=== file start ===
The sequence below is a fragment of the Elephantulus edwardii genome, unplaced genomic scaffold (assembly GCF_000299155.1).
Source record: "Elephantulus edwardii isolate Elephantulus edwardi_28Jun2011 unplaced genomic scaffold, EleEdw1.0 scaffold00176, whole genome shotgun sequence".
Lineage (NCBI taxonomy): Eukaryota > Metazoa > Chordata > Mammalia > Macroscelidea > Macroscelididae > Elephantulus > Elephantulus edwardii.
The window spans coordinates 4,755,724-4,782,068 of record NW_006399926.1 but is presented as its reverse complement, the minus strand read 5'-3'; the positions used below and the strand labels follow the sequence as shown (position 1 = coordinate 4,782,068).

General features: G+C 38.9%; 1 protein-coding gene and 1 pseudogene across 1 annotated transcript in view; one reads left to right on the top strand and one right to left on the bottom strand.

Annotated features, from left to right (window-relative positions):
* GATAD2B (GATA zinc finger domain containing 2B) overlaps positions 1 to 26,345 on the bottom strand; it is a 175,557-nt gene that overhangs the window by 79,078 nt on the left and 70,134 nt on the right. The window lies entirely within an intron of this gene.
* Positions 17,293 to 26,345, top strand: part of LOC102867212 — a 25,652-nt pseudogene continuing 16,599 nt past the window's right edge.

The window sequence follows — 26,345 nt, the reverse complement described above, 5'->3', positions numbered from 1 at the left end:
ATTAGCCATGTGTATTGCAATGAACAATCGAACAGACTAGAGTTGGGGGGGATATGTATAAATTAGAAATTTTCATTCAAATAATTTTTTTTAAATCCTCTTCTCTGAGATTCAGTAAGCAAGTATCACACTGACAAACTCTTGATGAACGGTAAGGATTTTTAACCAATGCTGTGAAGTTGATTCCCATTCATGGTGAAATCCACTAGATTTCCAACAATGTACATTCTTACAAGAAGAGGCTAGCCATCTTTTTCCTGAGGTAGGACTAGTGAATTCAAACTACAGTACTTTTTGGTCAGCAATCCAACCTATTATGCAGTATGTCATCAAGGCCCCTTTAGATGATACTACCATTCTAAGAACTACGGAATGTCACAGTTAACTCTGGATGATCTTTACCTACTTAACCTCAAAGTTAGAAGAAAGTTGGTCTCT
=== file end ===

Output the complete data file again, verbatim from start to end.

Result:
The sequence below is a fragment of the Elephantulus edwardii genome, unplaced genomic scaffold (assembly GCF_000299155.1).
Source record: "Elephantulus edwardii isolate Elephantulus edwardi_28Jun2011 unplaced genomic scaffold, EleEdw1.0 scaffold00176, whole genome shotgun sequence".
Lineage (NCBI taxonomy): Eukaryota > Metazoa > Chordata > Mammalia > Macroscelidea > Macroscelididae > Elephantulus > Elephantulus edwardii.
The window spans coordinates 4,755,724-4,782,068 of record NW_006399926.1 but is presented as its reverse complement, the minus strand read 5'-3'; the positions used below and the strand labels follow the sequence as shown (position 1 = coordinate 4,782,068).

General features: G+C 38.9%; 1 protein-coding gene and 1 pseudogene across 1 annotated transcript in view; one reads left to right on the top strand and one right to left on the bottom strand.

Annotated features, from left to right (window-relative positions):
* GATAD2B (GATA zinc finger domain containing 2B) overlaps positions 1 to 26,345 on the bottom strand; it is a 175,557-nt gene that overhangs the window by 79,078 nt on the left and 70,134 nt on the right. The window lies entirely within an intron of this gene.
* Positions 17,293 to 26,345, top strand: part of LOC102867212 — a 25,652-nt pseudogene continuing 16,599 nt past the window's right edge.

The window sequence follows — 26,345 nt, the reverse complement described above, 5'->3', positions numbered from 1 at the left end:
ATTAGCCATGTGTATTGCAATGAACAATCGAACAGACTAGAGTTGGGGGGGATATGTATAAATTAGAAATTTTCATTCAAATAATTTTTTTTAAATCCTCTTCTCTGAGATTCAGTAAGCAAGTATCACACTGACAAACTCTTGATGAACGGTAAGGATTTTTAACCAATGCTGTGAAGTTGATTCCCATTCATGGTGAAATCCACTAGATTTCCAACAATGTACATTCTTACAAGAAGAGGCTAGCCATCTTTTTCCTGAGGTAGGACTAGTGAATTCAAACTACAGTACTTTTTGGTCAGCAATCCAACCTATTATGCAGTATGTCATCAAGGCCCCTTTAGATGATACTACCATTCTAAGAACTACGGAATGTCACAGTTAACTCTGGATGATCTTTACCTACTTAACCTCAAAGTTAGAAGAAAGTTGGTCTCT